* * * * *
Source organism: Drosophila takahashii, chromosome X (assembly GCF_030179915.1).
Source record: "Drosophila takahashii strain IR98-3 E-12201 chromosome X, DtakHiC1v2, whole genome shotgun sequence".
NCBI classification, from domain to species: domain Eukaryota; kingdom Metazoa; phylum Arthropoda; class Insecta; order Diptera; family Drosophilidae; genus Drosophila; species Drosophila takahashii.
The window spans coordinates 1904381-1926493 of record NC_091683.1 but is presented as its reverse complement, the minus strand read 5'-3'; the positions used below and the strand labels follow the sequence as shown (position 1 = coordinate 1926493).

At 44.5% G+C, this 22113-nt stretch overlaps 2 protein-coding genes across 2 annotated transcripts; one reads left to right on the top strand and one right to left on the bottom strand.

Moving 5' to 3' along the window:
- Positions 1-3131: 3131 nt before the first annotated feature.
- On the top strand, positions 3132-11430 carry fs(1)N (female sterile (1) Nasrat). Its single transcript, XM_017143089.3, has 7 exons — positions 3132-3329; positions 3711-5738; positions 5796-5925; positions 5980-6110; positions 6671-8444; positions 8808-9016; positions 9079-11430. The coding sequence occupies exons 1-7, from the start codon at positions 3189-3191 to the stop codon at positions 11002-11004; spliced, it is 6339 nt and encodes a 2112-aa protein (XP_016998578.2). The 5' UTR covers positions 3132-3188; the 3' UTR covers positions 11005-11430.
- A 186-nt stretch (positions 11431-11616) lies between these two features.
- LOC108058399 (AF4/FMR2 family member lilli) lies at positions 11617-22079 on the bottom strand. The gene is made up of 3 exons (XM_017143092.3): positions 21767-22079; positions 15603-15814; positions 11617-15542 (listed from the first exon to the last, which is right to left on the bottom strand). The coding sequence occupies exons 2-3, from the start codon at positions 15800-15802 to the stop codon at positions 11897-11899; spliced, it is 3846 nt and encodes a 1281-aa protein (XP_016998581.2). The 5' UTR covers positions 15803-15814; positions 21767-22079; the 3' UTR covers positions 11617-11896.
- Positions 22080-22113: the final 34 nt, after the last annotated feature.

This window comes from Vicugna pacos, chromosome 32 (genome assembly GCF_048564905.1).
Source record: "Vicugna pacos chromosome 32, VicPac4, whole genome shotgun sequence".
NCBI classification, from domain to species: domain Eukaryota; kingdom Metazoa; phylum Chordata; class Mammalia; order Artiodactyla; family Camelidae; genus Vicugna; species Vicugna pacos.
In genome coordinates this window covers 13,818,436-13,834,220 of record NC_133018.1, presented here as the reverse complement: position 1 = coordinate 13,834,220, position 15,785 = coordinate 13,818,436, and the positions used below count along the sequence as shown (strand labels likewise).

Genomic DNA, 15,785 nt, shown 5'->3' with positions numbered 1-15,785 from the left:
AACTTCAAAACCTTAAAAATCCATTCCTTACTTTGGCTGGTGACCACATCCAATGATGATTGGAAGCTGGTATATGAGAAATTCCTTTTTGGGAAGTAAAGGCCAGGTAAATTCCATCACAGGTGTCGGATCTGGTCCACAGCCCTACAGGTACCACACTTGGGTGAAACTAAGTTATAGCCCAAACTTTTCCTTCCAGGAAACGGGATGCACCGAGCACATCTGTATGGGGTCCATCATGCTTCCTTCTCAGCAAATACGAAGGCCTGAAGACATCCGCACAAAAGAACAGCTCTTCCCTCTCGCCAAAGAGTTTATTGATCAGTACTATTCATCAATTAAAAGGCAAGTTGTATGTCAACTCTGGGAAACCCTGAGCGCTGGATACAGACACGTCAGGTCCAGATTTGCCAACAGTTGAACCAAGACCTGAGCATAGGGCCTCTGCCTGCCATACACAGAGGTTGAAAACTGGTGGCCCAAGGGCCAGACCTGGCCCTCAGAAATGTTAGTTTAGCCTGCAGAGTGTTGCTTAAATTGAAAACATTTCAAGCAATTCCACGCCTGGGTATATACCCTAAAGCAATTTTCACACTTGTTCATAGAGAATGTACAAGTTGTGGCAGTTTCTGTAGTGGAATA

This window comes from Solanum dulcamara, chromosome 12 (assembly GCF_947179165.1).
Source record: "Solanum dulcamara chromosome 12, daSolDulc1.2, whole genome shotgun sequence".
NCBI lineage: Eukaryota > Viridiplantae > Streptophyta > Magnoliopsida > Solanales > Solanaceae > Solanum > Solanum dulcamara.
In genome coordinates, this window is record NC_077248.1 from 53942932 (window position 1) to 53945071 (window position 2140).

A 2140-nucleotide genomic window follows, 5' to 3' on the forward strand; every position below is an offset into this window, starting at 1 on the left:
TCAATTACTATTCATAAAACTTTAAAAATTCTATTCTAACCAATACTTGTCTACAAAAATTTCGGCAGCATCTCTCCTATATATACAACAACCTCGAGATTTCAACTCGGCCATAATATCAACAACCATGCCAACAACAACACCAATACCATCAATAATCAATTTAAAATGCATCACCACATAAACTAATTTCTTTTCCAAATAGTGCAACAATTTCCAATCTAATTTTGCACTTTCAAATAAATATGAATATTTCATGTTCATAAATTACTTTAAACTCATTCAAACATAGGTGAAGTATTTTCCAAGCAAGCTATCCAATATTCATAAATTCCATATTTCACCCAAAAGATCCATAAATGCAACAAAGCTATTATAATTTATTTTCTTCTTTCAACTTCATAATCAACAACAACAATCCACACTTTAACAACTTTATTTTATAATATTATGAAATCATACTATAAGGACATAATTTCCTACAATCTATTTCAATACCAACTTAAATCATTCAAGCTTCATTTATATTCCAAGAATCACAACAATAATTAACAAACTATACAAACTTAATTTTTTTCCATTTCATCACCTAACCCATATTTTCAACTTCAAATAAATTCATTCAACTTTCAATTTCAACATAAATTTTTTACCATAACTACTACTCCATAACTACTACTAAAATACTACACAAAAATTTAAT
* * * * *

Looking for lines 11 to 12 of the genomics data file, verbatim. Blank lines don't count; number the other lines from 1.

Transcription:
- Positions 22080-22113: the final 34 nt, after the last annotated feature.

This window comes from Vicugna pacos, chromosome 32 (genome assembly GCF_048564905.1).